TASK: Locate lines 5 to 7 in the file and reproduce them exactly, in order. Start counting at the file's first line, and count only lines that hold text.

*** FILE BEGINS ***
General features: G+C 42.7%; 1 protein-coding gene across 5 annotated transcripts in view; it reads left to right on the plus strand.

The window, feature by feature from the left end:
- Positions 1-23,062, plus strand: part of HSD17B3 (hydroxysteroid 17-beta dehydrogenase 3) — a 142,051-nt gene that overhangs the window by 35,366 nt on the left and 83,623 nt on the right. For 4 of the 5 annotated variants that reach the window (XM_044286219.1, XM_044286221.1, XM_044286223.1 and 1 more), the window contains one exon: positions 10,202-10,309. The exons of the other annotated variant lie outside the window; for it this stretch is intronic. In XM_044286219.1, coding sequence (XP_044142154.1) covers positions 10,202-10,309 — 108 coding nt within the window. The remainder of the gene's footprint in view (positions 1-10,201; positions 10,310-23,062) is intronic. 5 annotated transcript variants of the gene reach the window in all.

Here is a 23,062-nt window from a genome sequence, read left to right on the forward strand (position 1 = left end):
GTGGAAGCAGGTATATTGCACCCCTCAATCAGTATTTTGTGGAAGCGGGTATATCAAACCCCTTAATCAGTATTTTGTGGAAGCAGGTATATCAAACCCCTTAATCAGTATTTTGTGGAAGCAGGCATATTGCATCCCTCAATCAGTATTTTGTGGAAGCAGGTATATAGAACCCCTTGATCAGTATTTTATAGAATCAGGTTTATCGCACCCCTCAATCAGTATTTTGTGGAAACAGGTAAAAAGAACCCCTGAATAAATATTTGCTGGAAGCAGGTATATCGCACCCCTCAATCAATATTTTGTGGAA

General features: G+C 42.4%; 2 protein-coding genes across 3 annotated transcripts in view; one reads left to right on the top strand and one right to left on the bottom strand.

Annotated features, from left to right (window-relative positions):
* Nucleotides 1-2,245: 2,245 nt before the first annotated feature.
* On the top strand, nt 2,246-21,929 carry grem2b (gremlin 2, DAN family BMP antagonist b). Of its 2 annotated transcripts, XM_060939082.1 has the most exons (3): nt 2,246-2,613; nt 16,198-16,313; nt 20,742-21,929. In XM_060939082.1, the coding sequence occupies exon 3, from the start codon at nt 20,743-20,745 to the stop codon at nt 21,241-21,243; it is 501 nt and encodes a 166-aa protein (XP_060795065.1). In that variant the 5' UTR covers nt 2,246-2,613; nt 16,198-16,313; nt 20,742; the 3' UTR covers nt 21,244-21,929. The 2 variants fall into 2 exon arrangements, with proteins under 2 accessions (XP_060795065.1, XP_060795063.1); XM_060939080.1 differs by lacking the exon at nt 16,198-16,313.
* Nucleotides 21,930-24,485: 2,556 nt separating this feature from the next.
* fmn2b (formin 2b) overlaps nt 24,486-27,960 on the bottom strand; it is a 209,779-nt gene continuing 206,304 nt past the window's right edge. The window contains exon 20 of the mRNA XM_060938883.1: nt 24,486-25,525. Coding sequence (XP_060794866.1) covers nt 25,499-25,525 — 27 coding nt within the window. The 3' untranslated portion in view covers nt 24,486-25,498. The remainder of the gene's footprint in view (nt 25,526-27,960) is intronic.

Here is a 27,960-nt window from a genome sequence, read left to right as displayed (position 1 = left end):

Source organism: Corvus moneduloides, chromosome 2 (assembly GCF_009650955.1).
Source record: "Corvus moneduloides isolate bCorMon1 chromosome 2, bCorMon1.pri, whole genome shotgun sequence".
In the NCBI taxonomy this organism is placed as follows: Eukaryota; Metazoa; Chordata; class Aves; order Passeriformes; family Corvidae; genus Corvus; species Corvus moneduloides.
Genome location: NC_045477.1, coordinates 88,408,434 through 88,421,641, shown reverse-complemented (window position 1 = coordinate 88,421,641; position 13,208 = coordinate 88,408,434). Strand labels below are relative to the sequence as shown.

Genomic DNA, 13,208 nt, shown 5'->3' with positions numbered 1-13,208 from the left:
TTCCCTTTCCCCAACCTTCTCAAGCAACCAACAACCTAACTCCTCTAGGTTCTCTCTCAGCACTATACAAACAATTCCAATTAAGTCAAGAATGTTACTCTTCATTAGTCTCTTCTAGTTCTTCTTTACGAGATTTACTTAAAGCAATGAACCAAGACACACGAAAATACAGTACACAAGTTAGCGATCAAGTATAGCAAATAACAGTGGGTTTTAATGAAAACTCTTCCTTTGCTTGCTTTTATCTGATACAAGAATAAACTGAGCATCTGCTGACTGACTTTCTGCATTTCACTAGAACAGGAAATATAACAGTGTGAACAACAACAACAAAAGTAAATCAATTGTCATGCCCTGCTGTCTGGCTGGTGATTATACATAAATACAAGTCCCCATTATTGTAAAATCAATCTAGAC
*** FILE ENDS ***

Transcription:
GTGGAAGCAGGTATATTGCACCCCTCAATCAGTATTTTGTGGAAGCGGGTATATCAAACCCCTTAATCAGTATTTTGTGGAAGCAGGTATATCAAACCCCTTAATCAGTATTTTGTGGAAGCAGGCATATTGCATCCCTCAATCAGTATTTTGTGGAAGCAGGTATATAGAACCCCTTGATCAGTATTTTATAGAATCAGGTTTATCGCACCCCTCAATCAGTATTTTGTGGAAACAGGTAAAAAGAACCCCTGAATAAATATTTGCTGGAAGCAGGTATATCGCACCCCTCAATCAATATTTTGTGGAA

General features: G+C 42.4%; 2 protein-coding genes across 3 annotated transcripts in view; one reads left to right on the top strand and one right to left on the bottom strand.

Annotated features, from left to right (window-relative positions):